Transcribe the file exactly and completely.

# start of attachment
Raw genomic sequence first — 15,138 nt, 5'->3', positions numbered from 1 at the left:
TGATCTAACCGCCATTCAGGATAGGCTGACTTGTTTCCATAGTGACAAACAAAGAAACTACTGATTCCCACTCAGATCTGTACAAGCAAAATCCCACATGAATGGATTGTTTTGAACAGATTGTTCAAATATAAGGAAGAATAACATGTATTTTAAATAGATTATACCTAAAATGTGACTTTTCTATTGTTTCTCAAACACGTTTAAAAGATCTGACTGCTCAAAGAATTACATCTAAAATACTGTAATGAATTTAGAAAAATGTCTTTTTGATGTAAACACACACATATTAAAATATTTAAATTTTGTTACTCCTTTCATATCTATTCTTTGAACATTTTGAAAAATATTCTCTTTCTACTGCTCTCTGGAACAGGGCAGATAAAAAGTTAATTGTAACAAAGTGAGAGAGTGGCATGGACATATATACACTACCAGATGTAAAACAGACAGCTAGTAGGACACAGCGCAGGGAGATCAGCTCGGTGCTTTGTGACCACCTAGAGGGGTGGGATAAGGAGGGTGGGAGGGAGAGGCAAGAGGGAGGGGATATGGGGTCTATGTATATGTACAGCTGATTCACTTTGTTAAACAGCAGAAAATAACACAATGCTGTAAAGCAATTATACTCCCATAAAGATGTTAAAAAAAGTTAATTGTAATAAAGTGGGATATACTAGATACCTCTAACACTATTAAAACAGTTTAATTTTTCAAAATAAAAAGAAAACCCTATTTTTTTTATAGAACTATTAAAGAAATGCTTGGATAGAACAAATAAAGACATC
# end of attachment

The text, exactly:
Raw genomic sequence first — 15,138 nt, 5'->3', positions numbered from 1 at the left:
TGATCTAACCGCCATTCAGGATAGGCTGACTTGTTTCCATAGTGACAAACAAAGAAACTACTGATTCCCACTCAGATCTGTACAAGCAAAATCCCACATGAATGGATTGTTTTGAACAGATTGTTCAAATATAAGGAAGAATAACATGTATTTTAAATAGATTATACCTAAAATGTGACTTTTCTATTGTTTCTCAAACACGTTTAAAAGATCTGACTGCTCAAAGAATTACATCTAAAATACTGTAATGAATTTAGAAAAATGTCTTTTTGATGTAAACACACACATATTAAAATATTTAAATTTTGTTACTCCTTTCATATCTATTCTTTGAACATTTTGAAAAATATTCTCTTTCTACTGCTCTCTGGAACAGGGCAGATAAAAAGTTAATTGTAACAAAGTGAGAGAGTGGCATGGACATATATACACTACCAGATGTAAAACAGACAGCTAGTAGGACACAGCGCAGGGAGATCAGCTCGGTGCTTTGTGACCACCTAGAGGGGTGGGATAAGGAGGGTGGGAGGGAGAGGCAAGAGGGAGGGGATATGGGGTCTATGTATATGTACAGCTGATTCACTTTGTTAAACAGCAGAAAATAACACAATGCTGTAAAGCAATTATACTCCCATAAAGATGTTAAAAAAAGTTAATTGTAATAAAGTGGGATATACTAGATACCTCTAACACTATTAAAACAGTTTAATTTTTCAAAATAAAAAGAAAACCCTATTTTTTTTATAGAACTATTAAAGAAATGCTTGGATAGAACAAATAAAGACATC